After returning to the PC during the dark days of Covid lockdown, I’ve been enjoying a heartfelt reunion with the strategy genre. From days lost in blocky base builders, to weeks retraining lapsed muscles for the satisfying ‘click and drag’ of RTS combat, I discovered that presiding over a top-down kingdom instantly let me escape reality. Yet as I slowly de-fogged a slew of gargantuan maps , one thought wouldn’t leave my mind: what if there was a game that combined the giddy highs of both my beloved strategy subgenres? It turns out such an alluring elixir does exist – Lavapotion’s early access RPG, Songs Of Conquest.
As I level up my chosen hulking hero and send them stomping around a colorful map, the constant clash of swords and constructing of keeps clicks into a cozy cadence. Feeling like a giddying blend of Age of Empires IV and Fire Emblem, Songs Of Conquest scratches the same all-consuming itch as last year’s phenomenal Loop Hero (which we loved despite its grind). Yet as any old-school PC gamer will attest, none of these games are the real inspiration behind Lavapotion’s latest. Songs of Conquest is instead an earnest love letter to fantasy classic, Heroes of Might and Magic.
Taking its cues from the seminal ‘90s strategy series, this tale of swords and sorcery sees you take the role of one of four mythical heroes. Split across multiple campaigns – or multiplayer battles, if you’re brave enough – the core loop finds you roaming across various danger-laden and treasure-littered maps. Unlike say, Age Of Empires, everything here is turn-based. With each turn, you have a finite amount of movement points to use in order to explore your mysterious surroundings. Do you go left and check out the ancient relic? Or dare to press forward towards the snarling rabble of pikemen?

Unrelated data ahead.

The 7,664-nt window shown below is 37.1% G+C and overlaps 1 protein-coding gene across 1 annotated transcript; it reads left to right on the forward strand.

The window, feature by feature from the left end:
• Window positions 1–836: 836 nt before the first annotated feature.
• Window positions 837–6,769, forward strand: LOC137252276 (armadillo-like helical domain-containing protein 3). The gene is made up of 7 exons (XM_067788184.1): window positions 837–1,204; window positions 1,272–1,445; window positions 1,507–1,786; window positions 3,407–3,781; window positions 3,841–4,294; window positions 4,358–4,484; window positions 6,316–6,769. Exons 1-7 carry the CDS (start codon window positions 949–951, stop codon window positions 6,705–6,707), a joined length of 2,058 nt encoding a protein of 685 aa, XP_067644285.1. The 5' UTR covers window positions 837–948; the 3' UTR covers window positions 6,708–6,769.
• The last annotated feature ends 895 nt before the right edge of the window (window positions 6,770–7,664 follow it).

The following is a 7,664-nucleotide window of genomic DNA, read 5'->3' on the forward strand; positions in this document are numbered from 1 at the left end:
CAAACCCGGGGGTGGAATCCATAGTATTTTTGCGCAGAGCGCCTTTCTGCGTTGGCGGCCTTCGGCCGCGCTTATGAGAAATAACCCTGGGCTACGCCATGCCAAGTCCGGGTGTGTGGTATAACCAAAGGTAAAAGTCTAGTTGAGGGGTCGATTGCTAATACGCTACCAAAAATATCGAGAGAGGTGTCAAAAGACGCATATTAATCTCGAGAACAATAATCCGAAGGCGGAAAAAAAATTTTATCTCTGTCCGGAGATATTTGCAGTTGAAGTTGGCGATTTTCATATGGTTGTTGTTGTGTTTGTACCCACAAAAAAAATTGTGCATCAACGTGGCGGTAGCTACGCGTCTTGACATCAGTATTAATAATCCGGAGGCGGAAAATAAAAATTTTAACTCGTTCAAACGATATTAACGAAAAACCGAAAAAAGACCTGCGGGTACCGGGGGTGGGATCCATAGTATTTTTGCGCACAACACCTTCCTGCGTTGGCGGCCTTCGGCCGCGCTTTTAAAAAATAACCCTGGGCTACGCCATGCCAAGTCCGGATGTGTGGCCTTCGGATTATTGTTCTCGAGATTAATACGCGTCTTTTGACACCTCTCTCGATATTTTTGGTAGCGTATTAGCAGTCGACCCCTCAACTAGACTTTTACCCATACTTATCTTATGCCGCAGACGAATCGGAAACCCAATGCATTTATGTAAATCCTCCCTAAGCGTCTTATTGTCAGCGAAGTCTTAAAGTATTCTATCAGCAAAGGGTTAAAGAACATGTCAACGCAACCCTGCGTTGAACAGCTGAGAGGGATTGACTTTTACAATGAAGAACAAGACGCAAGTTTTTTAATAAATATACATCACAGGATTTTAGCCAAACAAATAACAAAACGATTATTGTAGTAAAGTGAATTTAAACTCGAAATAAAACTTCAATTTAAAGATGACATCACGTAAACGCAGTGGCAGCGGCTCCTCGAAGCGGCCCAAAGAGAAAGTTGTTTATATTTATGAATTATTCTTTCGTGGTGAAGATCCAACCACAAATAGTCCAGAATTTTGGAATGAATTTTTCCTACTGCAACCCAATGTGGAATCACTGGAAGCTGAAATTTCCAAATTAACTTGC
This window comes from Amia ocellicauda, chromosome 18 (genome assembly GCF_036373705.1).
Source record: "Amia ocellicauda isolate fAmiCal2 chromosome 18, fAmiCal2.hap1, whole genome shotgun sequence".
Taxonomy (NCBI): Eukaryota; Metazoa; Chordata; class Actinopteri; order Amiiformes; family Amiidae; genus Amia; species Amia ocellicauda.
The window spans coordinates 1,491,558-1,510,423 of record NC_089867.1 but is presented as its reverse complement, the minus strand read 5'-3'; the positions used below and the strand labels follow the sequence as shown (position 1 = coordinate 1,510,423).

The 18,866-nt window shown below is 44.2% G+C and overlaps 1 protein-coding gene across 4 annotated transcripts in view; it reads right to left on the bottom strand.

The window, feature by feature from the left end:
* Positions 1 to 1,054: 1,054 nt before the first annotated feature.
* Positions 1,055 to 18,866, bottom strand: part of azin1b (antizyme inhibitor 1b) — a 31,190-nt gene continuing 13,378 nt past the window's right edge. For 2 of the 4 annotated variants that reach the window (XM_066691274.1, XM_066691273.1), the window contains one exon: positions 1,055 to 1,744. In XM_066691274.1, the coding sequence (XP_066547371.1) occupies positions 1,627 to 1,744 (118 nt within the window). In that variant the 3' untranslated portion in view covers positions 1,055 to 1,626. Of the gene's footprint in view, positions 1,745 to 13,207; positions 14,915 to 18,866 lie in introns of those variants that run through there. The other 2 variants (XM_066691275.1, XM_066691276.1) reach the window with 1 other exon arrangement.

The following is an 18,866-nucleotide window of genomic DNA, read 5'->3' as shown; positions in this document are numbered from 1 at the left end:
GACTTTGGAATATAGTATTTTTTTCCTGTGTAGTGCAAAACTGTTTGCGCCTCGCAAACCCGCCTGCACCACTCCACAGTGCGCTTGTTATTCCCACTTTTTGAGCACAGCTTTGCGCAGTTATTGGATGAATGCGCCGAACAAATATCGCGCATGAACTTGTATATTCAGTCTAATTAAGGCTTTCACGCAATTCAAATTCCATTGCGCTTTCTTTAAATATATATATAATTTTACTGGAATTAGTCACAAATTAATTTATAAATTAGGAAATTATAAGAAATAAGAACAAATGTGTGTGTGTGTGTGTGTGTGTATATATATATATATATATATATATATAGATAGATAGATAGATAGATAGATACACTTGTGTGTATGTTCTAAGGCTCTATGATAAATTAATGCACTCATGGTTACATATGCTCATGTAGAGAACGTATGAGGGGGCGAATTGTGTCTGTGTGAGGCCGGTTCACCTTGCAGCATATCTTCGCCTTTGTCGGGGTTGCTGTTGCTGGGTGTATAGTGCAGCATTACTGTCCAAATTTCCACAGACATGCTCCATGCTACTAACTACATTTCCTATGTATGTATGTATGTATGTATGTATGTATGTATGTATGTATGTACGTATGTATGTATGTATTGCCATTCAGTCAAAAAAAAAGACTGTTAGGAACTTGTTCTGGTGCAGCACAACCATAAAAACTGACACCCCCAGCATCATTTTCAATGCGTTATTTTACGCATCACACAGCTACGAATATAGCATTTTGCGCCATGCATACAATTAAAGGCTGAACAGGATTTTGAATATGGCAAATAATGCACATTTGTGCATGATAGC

Thanks to these limitations, each map feels filled to the brim with adventuring choices, each path you wander de-fogging another sliver of your sprawling surroundings. It’s a setup that demands – and rewards – exploration. And thanks to the almost overwhelming amount of foes taunting you, it’s one that dares players to battle outside of their means.
Ode to moy-der
If you hope to stand any chance of being immortalized in songs of your own, you’ll need to raise an army worthy of a bard’s ode. With every turn, you gather various resources, stocking up on items and equipment that allow you to construct better buildings – strengthening your units in turn.
Or, you can head down to your local pub. Getting boozy in the tavern rewards you with a merry band of rosy-cheeked bards, though stronger bannerman will require more time investment – whether that’s via gathered resources that upgrade existing units, or defeating ragtag militia to reclaim territory.